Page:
A few years ago DirecTV had a set of humorous TV commercials based on the idea that a single event can set in motion a series of events that leads to a less than desirable outcome. One of those commercials went like this:
(from an ominous announcer’s voice) “When you have cable and your picture freezes, you get irritable. When you get irritable, your work [as an criminal defense attorney] suffers. When your work suffers, the wrong man is convicted. When the wrong man is convicted, he has time to think. When he has time to think, he thinks about you a lot. And when he thinks about you a lot, your house explodes. Don’t have your house explode. Get rid of cable and upgrade to DirectTV. Call 1-8-0-0 DirectTV.”
DirecTV had many commercials in this series, all ending with bad outcomes. As humorous as these commercials were, they serve as a great introduction to the second major tenant of strategic thinking. That tenant: Preemptively Explore the Ripple Effects.
Preemptively Exploring the Ripple Effects is the acknowledgement that taking an action or making a decision leads to another action or decision that leads to another action or decision and on and on. Preemptively Exploring the Ripple Effects means consciously anticipating as many iterations of that cycle as possible before making the initial choice. To think this way repeatedly is to think strategically.
52,000,000 Reasons to Pay Attention
A Rube Goldberg machine is a device that is built to intentionally set off a chain reaction of many steps. Championed by engineers and designers, Rube Goldberg machines are a fanciful and physical representation of ripple effects in action.
My favorite Rube Goldberg machine of all time was built by the musical group OK Go. The machine was built for their second music video for their song This Too Shall Pass. (Yes, they made two videos for the same song. If you can spare 4 minutes, you should absolutely click here to watch the video.) The machine in the video produced a chain reaction of events that lasted more than three minutes and 20 seconds. But it’s length is not why I love it. It is compelling to me because it is a multi-dimensional example of Preemptively Exploring the Ripple Effects.
The first way it exemplifies Preemptively Exploring the Ripple Effects is simply the rube Goldberg machine at the heart of the video. The second way it displays Preemptively Exploring the Ripple Effects is in what it has produced.
If you’re a musical group, what's the one thing you want more than anything else? People to listen to your music. Whether it's financially or artistically motivated, that's what you want. OK Go put enormous effort – as in 60 engineers and five months -- into building and recording the Rube Goldberg machine for the video. That seems fairly nonsensical from a musical perspective. The machine had little if anything to do with the song itself. So why do it? Because of the ripple effect it produced.
The video was so unique that in its first six days online it received 6 MILLION VIEWS. To date the video has been watched more than 52,000,000 times. If you’re OK Go, that’s a pretty darn good return on your effort and expense. Many, many, many more millions of people were exposed to OK Go’s music through the video (including myself!) then ever would have heard of them if they hadn't made the video. OK Go thought strategically and won because of it.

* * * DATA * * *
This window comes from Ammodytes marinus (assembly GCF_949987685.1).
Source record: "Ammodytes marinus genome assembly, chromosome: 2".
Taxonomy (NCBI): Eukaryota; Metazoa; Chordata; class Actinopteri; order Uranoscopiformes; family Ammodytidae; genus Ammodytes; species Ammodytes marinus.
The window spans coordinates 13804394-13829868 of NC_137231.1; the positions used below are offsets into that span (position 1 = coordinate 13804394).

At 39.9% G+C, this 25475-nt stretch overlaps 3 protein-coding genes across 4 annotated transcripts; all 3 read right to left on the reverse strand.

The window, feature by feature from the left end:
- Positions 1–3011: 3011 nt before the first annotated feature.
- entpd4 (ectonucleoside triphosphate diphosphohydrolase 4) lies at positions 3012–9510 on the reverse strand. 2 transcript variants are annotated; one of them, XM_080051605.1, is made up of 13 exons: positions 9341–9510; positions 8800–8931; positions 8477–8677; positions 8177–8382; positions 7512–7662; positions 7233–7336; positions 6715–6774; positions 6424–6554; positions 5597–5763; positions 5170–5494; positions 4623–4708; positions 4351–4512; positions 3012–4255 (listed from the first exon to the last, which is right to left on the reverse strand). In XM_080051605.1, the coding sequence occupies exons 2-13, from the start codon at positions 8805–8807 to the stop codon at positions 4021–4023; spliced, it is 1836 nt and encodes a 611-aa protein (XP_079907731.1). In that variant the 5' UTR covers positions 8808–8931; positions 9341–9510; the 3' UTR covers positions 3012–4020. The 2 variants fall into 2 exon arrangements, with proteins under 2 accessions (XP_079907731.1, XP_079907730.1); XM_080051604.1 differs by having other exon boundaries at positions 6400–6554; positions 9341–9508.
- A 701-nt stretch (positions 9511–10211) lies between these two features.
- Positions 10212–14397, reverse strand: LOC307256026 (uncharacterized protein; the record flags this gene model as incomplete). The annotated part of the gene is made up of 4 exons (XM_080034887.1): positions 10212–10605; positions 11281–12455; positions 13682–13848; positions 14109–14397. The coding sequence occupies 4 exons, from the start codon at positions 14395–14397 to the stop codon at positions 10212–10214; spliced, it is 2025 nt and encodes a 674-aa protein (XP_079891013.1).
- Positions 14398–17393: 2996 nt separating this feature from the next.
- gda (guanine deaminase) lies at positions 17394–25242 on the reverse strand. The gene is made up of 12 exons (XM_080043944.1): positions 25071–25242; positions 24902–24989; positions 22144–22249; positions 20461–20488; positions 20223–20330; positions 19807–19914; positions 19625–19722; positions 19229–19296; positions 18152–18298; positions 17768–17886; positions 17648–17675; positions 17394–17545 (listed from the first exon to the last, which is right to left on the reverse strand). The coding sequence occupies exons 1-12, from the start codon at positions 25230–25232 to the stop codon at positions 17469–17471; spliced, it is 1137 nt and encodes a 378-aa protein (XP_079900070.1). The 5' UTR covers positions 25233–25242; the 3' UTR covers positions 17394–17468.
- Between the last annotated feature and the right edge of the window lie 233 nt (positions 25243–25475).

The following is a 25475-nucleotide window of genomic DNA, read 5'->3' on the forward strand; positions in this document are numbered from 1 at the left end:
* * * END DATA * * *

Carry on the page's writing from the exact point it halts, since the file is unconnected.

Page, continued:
And Now for the Leadership Application
We can’t be strategic thinkers without considering the full repercussions of our actions and decisions. That’s a pretty simple idea with which most everyone would agree. The problem is that we don’t usually go far enough in our thinking about ripple effects. We find it difficult -- if not off our radar completely -- to think about the second, third, and fourth order implications of our choices.
Let's give this a little more teeth by highliting a couple of concrete examples. Imagine you're a project manager who wants to reward your team for their recent tireless efforts. You decide to create a few perks and niceties as a thank you. The team feels appreciated. You feel good about having been proactive in recognizing them…that is until it ends up costing the company millions because the law said that such perks and niceties have to be offered to all project teams if they were offered to even one. In another example, you decide to leverage your company's coffers to cut the price on one of your South American products in order to eliminate one of your competitors from that market. It seemed like a great idea…that is until you learn that your competitor has retaliated by starting a similar price war with your company in larger Asian markets where you can't afford to match their new pricing.
Leaders who think strategically understand that the world is rarely as simple as it looks. They consider the complexities and interactions that could be set off by their decisions before those decisions are made. In the end, these strategic leaders make better decisions than leaders who don’t pause to think beyond the single domino standing right in front of them.
Stay tuned for our next blog when we take look at a simple idea that, when applied, helps leaders more consciously and consistently Preemptively Explore the Ripple Effects.
Links you might be interested to see: This Too Shall Pass music video by OK Go (a must see! )Interview with OK Go about the This Too Shall Pass video Behind the scenes video from OK Go's This Too Shall Pass video Rube Goldberg contest web site The first video OK Go shot for This Too Shall Pass (creative in its own right, this video has over 11 millions views itself) DirecTV's video about blowing up the house All the commercials in DirecTV's chain reaction series
photo credit: screen shots from OK Go’s This Too Shall Pass video posted on YouTube